Words & Images by: Jeffrey P. Dupuis
Papa Mali's Supernatural Ball :: 02.10.10 :: Tipitina's :: New Orleans, LA
Living in a place like New Orleans, the past is not really the past. The musical influence of people like Louis Armstrong and Professor Longhair is as palpable as the humidity. People talk about 'Fess as if he just played last week; The Meters aren't seen as an historical reference in NOLA funk, but as one of the building blocks of the NOLA vibe. For better or worse, the present is just an extension of our past that happens to be going on today. I get very excited when something reaches out from someone else's past to resonate strongly in the now. This was one of those nights when musical history reached out and smacked me on the back of the head, as if to say, "You need to know about this, sucka."
|Papa Mali :: 02.10 :: New Orleans|
For his annual "Supernatural Ball" Papa Mali (guitar, vocals) tapped George Porter Jr. (bass, vocals), Nigel Hall (keys, vocals) and Adam Deitch (drums) to be the house band (Eric Krasno was snowed-in). I cannot say enough about the energy and excitement that Deitch and Hall have been bringing into their collaborations with NOLA musicians. The night was billed as a musical exploration of Donny Hathaway's Live and Jimi Hendrix's Band of Gypsys.
Walking into Tipitina's is like walking into a small neighborhood bar where you know everyone, only it's not that small and happens to be one of the most revered music clubs in the world – with good reason. I like to tell people that I got my education in college but my real schooling occurred at Tip's.
On this night I was greeted by the sounds of solo piano pouring off the stage. With no billing, I inquired as to who was playing and found out that it was Josh Charles, a New York pianist, who held his own through original material as well as great covers of Professor Longhair, whose visage hangs in tribute over the stage. DJ and sax mash up Jermaine Quiz Entourage kept the party rolling through set change. The Soul Rebels Brass Band followed and were able to work the light crowd into a heated dance party, though more and more people joined as the night progressed. The band is in rare form these days, following the recording of a new album that seems to have energized them.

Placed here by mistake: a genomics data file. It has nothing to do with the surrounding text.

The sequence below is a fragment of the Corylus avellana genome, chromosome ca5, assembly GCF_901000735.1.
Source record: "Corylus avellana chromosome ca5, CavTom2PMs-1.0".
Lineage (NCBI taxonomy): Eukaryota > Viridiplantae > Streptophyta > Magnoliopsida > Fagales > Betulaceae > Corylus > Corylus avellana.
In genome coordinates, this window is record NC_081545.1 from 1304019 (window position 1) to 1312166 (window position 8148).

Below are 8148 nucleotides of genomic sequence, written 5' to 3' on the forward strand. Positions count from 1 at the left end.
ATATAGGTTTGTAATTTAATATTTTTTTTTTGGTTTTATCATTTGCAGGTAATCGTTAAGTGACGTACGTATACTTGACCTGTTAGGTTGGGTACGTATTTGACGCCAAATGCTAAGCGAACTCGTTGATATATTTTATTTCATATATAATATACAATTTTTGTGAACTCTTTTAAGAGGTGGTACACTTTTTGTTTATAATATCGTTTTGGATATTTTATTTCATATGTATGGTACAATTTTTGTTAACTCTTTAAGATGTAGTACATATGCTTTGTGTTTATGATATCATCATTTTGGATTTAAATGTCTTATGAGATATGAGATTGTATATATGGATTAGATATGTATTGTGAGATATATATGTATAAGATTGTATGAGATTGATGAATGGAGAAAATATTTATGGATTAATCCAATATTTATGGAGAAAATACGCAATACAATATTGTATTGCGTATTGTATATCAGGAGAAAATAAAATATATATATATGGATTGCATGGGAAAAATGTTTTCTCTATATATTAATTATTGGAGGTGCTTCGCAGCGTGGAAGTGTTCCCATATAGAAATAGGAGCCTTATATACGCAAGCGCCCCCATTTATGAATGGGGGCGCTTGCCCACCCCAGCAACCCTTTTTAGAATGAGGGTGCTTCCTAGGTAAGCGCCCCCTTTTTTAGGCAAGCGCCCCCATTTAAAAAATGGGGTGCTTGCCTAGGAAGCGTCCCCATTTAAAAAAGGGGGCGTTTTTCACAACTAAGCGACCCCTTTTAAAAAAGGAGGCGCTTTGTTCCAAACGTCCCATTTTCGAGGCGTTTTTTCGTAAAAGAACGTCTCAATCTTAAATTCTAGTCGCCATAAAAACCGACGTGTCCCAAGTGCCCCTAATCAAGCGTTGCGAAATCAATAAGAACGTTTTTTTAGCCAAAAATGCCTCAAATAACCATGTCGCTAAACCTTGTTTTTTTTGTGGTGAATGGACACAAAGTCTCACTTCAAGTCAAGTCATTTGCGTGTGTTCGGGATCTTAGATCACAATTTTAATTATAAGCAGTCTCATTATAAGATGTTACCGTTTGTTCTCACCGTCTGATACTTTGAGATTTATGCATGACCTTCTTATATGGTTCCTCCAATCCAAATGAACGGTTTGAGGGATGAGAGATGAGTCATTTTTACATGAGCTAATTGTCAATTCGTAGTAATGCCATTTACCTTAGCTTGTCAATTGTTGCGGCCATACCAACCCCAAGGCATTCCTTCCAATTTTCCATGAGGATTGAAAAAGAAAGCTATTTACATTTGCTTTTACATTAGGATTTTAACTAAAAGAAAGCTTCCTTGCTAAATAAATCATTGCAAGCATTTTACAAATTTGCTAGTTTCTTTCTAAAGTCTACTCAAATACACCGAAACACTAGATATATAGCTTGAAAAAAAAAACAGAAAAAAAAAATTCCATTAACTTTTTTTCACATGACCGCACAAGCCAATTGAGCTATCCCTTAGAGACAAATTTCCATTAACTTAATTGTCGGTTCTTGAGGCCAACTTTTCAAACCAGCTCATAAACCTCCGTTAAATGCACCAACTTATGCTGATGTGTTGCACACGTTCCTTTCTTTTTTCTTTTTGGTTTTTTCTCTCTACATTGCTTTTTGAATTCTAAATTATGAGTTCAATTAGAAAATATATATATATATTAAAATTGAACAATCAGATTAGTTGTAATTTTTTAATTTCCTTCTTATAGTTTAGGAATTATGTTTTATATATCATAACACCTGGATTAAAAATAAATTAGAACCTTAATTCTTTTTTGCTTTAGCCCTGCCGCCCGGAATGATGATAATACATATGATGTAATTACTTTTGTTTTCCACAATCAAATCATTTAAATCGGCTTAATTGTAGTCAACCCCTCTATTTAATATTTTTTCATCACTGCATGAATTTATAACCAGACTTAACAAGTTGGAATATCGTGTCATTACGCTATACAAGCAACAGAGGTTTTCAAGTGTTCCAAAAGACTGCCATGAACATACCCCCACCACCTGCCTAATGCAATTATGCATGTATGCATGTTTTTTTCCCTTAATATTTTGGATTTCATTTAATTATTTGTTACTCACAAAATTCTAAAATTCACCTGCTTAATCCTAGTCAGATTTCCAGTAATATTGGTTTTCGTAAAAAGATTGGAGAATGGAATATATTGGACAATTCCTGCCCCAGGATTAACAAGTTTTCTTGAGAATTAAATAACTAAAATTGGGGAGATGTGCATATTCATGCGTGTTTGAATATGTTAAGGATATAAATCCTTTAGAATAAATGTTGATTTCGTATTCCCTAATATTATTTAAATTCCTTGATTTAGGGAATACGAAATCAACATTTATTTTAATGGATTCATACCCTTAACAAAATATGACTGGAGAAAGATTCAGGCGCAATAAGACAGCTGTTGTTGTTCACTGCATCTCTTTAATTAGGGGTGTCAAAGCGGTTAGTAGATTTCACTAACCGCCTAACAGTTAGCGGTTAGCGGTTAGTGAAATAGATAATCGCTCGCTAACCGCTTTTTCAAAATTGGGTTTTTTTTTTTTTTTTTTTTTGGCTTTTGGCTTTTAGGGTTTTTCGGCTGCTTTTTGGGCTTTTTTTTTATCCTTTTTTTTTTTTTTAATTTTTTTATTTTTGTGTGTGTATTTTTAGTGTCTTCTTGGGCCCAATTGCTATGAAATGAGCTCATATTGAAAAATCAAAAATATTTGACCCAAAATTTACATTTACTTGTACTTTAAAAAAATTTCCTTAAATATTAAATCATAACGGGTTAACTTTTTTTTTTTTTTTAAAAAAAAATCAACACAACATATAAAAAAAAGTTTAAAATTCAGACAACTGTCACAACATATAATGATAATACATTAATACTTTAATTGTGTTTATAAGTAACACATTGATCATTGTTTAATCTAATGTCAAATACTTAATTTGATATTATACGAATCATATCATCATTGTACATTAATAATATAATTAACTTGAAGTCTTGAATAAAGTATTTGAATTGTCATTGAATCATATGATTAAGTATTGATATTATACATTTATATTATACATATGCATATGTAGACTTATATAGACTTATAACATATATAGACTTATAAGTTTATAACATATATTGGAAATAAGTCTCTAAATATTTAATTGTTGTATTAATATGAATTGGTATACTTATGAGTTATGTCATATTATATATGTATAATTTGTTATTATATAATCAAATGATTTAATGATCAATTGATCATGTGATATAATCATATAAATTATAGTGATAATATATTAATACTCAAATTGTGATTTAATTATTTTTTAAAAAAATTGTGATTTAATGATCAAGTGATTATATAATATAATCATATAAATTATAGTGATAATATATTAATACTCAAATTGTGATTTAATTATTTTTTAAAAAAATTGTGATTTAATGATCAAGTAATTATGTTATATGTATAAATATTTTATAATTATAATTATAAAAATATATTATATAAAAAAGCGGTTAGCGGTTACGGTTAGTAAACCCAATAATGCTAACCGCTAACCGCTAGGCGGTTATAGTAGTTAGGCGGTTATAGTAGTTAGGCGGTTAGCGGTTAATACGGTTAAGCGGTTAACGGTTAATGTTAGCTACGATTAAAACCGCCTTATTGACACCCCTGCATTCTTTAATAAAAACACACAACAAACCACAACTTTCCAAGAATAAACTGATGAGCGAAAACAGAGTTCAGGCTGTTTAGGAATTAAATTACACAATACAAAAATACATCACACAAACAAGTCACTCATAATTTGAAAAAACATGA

Moving on to the main event, I will publicly admit my ignorance of Hathaway's influence, so when I started digging I was amazed at the connections. Like being brought to bluegrass many years ago through Garcia's Old & In The Way, the band's musical journey pushed me to dig deeper into Hathaway after the show. And isn't that the point in some ways? Throughout the first set, Nigel Hall's soulful voice led the exploration though selections from Hathaway's Live album. Joined at times by the Dirty Dozen's Efrem Towns on trumpet, highlights included a wonderful version of "The Ghetto," a crowd-riling "You've Got a Friend" and a beautiful duet with George Porter Jr. on "Jealous Guy." A funkified "Everything Is Everything" closed the set.
|Papa Mali's Supernatural Ball :: 02.10 :: New Orleans|
Drinking my way through college as a guitarist, I was well aware of Hendrix's Band of Gypsys and was curious how the band would handle the material. Papa Mali's soulful guitar playing would be more-than-able to carry the lead lines, but that would have been too easy. Rather than make the second set a single-guitar fest, the band rotated in guest guitarists from NOLA, with Billy Iuso, Andrew Block and Matt Grondin each providing a different voice to the mix. In addition, a powerful horn section drove the tunes into new directions. The horn filled interpretations pushed boundaries and visited new spaces I never imagined with Hendrix.
Following the Hendrix selections, the band slipped into a few NOLA standards, including "Welcome to New Orleans," to round out the evening. Filled with both local and traveling music fanatics from all corners in for Mardi Gras, the Supernatural Ball will most likely be judged as one of the best sleeper shows of this Mardi Gras season.
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